For the Love of: ‘Call of Duty’ (VIDEO)

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chris-littlechild - August 29, 2016


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Call of Duty, huh? Where the hell do you start with this bad boy? Whether you love or hate it, this is the biggest name in gaming right here. Its legions are millions strong, obsessed with K/Ds, and super adept at crouching in corners ready to take passer-bys’ scrotes off with a shotgun. Don’t eff with the almighty COD.

Now, sure, this is the series’ bad rep showing through. Not all players are like this, though. The more popular you are, the more assholes you get, and the more haters. That’s just elementary math. It’s the same reason so many of us despise Justin Bieber. Well, that, and because his music is a barrel of bollocks and he’s the devil’s own skidmark. But anywho. Let’s get to business.

 Back in the day, after Doom and the many clones that followed it, the Second Era of the FPS™ arrived. This, you’ll remember, was the age of the World War II shooter. Medal of Honor and the like. In 2003, Infinity Ward, including some of the team that brought us Medal of Honor: Allied Assault, dropped the first Call of Duty on our asses. And the world was never the damn same again.

It all seemed fairly samey at first glance, but the original COD introduced its own take on the clichéd World War-iness, ensuring it felt pretty different. The focus here was on squad-based missions, firefights with your AI buddies, which was totally unlike the lone wolf, charge-about-and-wreck-the-Third-Reich’s-shit-entirely-on-your-own sensibilities of similar FPSs.

It was dynamic, it was spangly new, and it felt much more like the conflict that the genre had had such a fetish for. These were the early days of shooter staples like iron sights and non-regenerating health bars, and Call of Duty made a name for itself while establishing these things. They don’t sound all that major, but if you’ve ever bitched about their absence in an FPS, you’ll know how big these features really are.

The first title was divided into three separate campaigns: American, British and Soviet. Each group of missions, natch, was markedly different, with a change in player character, mission objective, environments, weapons and all of that good stuff. Oftentimes in these shooters, fighting World War Brown on relentless brown maps with brown weapons against brown enemies could get a little boring-ass, but Call of Duty shifted and changed pace more effectively than a lot of games that came before it.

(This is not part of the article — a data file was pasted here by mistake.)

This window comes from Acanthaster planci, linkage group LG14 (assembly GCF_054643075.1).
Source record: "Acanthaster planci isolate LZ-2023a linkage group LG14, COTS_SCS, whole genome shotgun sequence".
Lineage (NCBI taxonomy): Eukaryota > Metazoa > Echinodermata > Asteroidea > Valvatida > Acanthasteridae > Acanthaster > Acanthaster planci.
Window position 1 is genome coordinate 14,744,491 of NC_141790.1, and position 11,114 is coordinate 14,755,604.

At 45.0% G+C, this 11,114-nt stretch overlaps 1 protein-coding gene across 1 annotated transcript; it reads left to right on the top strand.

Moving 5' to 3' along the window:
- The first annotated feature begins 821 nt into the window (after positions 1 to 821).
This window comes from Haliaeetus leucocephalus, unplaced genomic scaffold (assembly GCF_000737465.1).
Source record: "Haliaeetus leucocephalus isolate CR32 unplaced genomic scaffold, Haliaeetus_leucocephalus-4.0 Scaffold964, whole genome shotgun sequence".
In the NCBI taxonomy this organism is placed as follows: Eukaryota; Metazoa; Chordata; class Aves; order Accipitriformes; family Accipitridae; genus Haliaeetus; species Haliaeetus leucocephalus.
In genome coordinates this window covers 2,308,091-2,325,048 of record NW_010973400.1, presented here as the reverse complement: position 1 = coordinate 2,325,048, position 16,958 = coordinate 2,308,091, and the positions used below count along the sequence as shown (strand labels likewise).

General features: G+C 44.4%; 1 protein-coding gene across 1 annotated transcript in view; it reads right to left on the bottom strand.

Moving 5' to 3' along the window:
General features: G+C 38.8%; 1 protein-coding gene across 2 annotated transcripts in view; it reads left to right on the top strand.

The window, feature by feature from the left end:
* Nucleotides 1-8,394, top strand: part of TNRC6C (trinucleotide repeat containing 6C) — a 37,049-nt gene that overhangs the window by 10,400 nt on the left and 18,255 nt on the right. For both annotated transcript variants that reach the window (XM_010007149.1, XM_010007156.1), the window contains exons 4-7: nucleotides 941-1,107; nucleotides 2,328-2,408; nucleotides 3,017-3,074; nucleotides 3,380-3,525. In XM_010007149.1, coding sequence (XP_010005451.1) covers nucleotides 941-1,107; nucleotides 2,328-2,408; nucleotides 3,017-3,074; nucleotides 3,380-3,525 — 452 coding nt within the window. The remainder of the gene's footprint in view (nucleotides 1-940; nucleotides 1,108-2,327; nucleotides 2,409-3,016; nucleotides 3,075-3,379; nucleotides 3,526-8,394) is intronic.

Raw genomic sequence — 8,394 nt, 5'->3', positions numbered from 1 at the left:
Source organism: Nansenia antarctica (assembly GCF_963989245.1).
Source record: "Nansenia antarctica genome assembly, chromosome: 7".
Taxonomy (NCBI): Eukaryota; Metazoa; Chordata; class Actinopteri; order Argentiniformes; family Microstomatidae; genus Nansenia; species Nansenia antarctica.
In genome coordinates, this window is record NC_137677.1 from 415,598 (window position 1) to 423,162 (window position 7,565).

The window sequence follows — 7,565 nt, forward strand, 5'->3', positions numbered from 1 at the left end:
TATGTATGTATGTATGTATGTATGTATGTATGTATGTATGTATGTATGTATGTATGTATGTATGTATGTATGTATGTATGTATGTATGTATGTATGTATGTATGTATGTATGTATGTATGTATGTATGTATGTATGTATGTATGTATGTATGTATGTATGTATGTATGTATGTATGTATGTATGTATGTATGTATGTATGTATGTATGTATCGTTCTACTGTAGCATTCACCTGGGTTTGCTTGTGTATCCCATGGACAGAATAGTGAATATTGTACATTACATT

And that was the way of the series, through the original trilogy. The third release, 2006’s Call of Duty III, combined the American/British/Soviet action into one intertwined campaign, but otherwise this was the formula. Then, with the rise of Xbox’s Halo series and such, everything changed.

Suddenly, after all the years of World War Brown, futuristic, sci-fi shooters were where it was at. COD wasn’t quite ready to go that far forward, instead going for a contemporary setting with Call of Duty 4: Modern Warfare (2007). There were three releases following that timeline, before the super-popular offshoot Black Ops screwed with the rules again. The first of these was set during the Cold War, while Black Ops II (2012) took place in 2025 for the most part. Since then, with the likes of Advanced Warfare, Infinite Warfare and such, we’ve settled on the horribly overdone future setting.

Over the years, then, the series has been dicking around through time periods like the Doctor and the Tardis. In the process, it’s become the biggest name the FPS genre, and gaming in general, has ever seen. In terms of the almighty cashtastic, nothing can come close to it. Live action trailers, celebrity cameos, you name it. The COD name packs a hell of a punch, and everyone from Marshawn Lynch to Eminem has played their part in making the series what it is.

 Which is, all told, a pretty damn rosy picture to paint. As far as Activision, Infinity Ward and every other team that’s been involved is concerned. It’s not all good news for Call of Duty, though. The franchise is a stamp-on-your-scrote-in-its-heavy-iron-jackboots juggernaut, there’s no denying that, but the more recent games have been the most controversial. When you rest on your laurels too long, even the most dedicated fans can get pissed off with the whole thing.

There’s a lot of talk that, like sports games, COD is being thrust into the game-o-matic machine and thrust out annually with no changes. Or half-assed, superficial ones, at any rate. The reveal trailer for the latest in the series, Infinite Warfare, was met with Youtube dislikes to rival Bieber’s Baby (the most disliked video ever on the site), which isn’t a great sign. There’s a little futuristic shooter malaise in the community right now, y’see, we’re all burnt out on that BS. But then universal popularity is impossible, even for the biggest of us.

No point busting your ass for it, really. Point is, however much you bitch about Call of Duty, the general douchery of its players and how, like, totally casual it is, it’s going nowhere. This is a big deal, right here, as big as it gets.


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